The MidWeek Scramble…
An I Phone for Every Pot?
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That is an interesting question reflective of the famous campaign promise of “ A Chicken in Every Pot ” made by Herbert Hoover in 1928.
It sounded good- but could it deliver?
Of course the point to made here is the emergence of substantial new instant communication technologies and how it interfaces with perfusion as an applied science (the pump-run) and with Perfusion (as a global community). Obviously in terms of an applied science, perfusion encompasses far more than a pump-run, but you get the point…
So now that we have all this cool stuff- what are we going to do with it- and why do it to begin with?
The answer to the second part to that question is easy- because it’s there? Not…
- If it means you know what’s up for dinner tonight when you come home- the answer is no.
- The reason to employ new technology is simple, if it improves patient outcomes and patient management- the answer is Yes.
- If it improves how the science of perfusion progresses- the answer is Yes.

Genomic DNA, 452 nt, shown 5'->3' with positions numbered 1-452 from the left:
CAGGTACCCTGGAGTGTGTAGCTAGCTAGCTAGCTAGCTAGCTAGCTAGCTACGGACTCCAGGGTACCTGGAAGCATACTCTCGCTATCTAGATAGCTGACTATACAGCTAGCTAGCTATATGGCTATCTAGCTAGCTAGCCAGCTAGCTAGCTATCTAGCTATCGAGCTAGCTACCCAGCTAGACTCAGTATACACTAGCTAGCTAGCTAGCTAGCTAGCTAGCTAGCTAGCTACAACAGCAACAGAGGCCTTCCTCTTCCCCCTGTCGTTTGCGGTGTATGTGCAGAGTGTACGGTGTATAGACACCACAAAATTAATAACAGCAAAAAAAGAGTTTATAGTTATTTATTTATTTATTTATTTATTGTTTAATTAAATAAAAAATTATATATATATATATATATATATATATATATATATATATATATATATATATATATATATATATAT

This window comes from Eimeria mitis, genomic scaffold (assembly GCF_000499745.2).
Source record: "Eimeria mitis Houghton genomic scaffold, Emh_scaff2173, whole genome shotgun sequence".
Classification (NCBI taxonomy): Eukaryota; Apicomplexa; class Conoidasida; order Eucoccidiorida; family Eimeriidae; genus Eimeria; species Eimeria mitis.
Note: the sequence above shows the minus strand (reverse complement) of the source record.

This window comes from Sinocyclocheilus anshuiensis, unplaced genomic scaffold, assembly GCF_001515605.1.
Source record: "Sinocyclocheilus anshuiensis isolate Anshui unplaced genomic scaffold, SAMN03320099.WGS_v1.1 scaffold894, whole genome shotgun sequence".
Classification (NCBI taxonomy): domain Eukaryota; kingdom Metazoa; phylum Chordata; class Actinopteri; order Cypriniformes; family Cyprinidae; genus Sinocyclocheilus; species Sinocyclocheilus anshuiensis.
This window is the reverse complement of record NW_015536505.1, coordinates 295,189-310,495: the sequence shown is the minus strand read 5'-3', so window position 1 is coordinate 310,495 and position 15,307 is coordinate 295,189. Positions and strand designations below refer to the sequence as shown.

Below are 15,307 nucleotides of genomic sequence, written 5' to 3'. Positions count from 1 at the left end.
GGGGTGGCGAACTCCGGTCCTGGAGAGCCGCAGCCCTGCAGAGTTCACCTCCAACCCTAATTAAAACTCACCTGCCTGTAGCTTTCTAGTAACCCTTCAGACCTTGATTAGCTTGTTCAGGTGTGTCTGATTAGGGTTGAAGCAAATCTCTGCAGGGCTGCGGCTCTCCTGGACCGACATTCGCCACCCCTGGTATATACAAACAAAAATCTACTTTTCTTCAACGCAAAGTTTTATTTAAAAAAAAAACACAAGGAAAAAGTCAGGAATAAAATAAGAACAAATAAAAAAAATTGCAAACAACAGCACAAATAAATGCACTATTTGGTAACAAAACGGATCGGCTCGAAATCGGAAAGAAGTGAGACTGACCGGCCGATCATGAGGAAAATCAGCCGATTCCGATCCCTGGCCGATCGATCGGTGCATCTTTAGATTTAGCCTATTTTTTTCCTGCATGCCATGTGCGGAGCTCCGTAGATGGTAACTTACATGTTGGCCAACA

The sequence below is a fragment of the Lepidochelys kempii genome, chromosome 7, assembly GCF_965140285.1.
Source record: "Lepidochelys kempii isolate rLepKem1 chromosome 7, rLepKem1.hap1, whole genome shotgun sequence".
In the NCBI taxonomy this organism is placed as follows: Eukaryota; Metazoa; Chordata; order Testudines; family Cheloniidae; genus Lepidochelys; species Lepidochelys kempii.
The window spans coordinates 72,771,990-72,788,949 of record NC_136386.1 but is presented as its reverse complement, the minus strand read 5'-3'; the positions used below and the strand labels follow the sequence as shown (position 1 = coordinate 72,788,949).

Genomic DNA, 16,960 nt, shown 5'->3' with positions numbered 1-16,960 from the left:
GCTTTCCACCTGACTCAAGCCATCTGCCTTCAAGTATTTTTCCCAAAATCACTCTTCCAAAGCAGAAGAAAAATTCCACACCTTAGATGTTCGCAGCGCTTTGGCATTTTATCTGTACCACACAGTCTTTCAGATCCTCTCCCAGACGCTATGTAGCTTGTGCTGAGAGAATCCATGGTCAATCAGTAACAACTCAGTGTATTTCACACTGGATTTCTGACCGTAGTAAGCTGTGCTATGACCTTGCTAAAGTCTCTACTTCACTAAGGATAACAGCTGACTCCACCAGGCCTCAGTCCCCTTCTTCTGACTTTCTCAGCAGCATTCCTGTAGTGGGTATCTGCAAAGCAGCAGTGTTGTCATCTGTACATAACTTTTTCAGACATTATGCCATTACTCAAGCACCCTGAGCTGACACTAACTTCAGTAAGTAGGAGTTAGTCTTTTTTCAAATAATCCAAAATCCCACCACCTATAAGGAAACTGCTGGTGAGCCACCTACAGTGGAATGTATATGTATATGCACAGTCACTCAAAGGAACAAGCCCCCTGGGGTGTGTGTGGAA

- If it improves our ability to communicate with current issues and events impacting us-the answer is Yes.
Some Personal Observations:
It’s proved to be an excellent tool for updating via text (for me- as our STS coordinator), I get updated status reports from our NP regarding patient date of discharge, discharge meds, and discharge instructions- as well as daily operating schedule updates. Equally so- a medical library at you finger tips is tremendously useful in today’s chaos.
Playing Chess, or having a bunch of personal conversations while on pump- or even if in a standby mode for off-pump procedures, is questionable at best.
Uncontrollable urges to salivate whenever the primal tug to conversate (misspelling) on that little gem of technology resting in your palm, should be tempered in my personal opinion because it inevitably leads to lack of respect and esteem from the rest of the team.
Perception is 90% of everything, and if a surgeon is in the middle of a touch-and-go off pump procedure, where he is worried about the rising ST’s and maybe crashing on bypass, seeing you constantly on the phone is not an overwhelming confidence builder.
However if you have a patient on the table that presents with Cold Agglutinins and it is an unusual situation for the team or institution- well it may come in handy to search your IPhone and come up with something like this …
Or this …
So basically this one aspect of new technology can help us become better.
There are CVS risk stratification apps online published by STS that are based on the same model as the adult STS v.2.63 that many of us are using now. So if you need some reaffirmation of how sick your patient is- well then that’s a good choice for you. There are some great perfusion apps as well.
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